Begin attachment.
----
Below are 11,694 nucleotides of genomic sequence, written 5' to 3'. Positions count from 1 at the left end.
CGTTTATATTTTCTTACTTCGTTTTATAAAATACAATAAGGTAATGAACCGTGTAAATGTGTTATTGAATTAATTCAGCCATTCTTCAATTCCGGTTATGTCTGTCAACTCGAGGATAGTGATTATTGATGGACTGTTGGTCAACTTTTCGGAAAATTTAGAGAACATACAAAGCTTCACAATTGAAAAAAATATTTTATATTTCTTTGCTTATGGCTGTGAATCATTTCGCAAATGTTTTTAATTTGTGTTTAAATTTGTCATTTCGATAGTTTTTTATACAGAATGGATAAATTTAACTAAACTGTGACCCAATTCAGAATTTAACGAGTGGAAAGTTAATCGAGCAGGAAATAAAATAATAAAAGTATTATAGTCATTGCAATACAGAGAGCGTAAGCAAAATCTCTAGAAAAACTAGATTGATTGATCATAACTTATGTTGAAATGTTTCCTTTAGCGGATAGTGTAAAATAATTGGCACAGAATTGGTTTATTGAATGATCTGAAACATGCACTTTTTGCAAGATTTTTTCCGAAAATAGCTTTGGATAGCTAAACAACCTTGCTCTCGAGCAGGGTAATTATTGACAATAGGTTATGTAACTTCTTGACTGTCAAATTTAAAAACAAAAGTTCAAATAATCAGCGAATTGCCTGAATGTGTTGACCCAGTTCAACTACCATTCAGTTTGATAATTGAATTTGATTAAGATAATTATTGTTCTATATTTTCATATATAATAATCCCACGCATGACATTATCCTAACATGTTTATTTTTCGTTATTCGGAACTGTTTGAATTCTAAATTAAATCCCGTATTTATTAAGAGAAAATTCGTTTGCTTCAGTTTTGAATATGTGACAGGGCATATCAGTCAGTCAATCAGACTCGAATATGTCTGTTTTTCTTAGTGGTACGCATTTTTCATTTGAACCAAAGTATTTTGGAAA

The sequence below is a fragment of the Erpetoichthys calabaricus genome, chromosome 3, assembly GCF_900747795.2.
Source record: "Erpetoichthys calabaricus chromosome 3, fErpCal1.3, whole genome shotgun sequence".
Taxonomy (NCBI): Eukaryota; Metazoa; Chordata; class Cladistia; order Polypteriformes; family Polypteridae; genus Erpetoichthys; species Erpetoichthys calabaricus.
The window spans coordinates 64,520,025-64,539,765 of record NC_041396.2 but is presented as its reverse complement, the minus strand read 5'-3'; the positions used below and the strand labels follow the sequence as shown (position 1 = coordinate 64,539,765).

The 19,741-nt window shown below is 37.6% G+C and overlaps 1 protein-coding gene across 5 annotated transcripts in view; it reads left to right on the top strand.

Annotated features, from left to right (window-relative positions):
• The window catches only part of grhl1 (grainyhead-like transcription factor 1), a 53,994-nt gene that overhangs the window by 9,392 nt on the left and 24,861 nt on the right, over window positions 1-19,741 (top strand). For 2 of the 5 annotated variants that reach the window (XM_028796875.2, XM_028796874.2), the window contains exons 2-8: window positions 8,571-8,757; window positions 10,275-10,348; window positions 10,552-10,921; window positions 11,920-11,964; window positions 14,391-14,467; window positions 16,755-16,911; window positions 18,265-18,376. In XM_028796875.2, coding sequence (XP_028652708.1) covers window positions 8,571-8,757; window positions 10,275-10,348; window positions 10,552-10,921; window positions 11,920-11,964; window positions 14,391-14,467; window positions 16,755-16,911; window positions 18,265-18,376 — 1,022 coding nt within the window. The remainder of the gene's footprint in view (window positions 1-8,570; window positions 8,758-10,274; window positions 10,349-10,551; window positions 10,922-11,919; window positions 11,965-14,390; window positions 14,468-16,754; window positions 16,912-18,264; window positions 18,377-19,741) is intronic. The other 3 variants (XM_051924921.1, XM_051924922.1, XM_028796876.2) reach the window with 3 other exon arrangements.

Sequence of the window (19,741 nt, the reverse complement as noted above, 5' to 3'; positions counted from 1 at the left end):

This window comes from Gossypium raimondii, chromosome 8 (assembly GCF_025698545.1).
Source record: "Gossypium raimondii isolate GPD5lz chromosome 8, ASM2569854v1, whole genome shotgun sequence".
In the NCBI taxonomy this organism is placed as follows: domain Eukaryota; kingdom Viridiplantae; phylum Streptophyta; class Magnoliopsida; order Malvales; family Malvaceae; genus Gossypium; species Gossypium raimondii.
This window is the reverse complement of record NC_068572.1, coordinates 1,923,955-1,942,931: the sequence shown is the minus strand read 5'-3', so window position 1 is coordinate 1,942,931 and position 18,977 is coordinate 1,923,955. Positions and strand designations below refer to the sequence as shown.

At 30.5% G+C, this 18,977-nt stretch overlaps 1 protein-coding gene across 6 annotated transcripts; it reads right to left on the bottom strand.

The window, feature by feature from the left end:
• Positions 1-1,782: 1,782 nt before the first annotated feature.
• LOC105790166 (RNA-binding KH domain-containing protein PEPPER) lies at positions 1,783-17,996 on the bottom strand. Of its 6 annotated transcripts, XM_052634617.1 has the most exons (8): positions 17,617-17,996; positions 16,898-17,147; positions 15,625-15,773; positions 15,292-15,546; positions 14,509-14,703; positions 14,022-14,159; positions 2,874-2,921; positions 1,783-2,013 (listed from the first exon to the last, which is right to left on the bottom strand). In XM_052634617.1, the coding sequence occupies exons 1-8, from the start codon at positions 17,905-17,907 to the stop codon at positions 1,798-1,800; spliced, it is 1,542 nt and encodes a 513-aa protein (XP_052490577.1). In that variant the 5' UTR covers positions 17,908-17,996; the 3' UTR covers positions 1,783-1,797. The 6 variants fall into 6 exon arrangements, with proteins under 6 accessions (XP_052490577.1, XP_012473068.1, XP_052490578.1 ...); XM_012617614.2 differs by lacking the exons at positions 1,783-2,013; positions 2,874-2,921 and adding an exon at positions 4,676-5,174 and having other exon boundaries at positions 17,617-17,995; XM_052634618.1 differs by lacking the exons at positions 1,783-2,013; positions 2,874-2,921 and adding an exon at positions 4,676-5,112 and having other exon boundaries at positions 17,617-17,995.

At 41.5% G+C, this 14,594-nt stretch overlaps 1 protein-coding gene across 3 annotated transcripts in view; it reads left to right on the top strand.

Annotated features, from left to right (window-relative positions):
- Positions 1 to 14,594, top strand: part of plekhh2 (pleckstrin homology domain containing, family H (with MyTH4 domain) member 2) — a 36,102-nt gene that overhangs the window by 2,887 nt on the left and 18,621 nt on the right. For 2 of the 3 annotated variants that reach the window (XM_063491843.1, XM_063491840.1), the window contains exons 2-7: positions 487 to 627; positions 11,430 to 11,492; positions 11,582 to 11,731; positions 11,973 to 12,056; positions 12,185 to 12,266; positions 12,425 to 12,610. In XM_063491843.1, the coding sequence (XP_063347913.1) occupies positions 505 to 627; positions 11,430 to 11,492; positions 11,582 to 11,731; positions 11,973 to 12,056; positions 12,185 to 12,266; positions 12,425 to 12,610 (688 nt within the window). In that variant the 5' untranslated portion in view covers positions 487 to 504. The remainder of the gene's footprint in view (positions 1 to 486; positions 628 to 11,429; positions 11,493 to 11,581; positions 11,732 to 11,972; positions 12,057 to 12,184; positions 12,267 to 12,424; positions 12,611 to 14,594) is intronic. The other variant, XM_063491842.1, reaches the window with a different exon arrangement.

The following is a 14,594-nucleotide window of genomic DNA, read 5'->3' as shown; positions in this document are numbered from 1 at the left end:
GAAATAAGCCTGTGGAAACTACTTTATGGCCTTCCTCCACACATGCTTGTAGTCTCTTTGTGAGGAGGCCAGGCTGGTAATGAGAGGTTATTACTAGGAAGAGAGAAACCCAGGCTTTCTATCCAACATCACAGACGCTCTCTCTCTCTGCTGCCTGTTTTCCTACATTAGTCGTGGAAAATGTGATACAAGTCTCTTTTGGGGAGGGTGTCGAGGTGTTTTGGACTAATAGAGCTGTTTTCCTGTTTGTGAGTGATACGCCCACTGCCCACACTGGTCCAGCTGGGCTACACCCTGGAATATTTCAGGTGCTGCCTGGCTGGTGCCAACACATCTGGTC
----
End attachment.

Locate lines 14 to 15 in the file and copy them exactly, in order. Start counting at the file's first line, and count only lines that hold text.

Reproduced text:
This window is the reverse complement of record NC_068572.1, coordinates 1,923,955-1,942,931: the sequence shown is the minus strand read 5'-3', so window position 1 is coordinate 1,942,931 and position 18,977 is coordinate 1,923,955. Positions and strand designations below refer to the sequence as shown.

At 30.5% G+C, this 18,977-nt stretch overlaps 1 protein-coding gene across 6 annotated transcripts; it reads right to left on the bottom strand.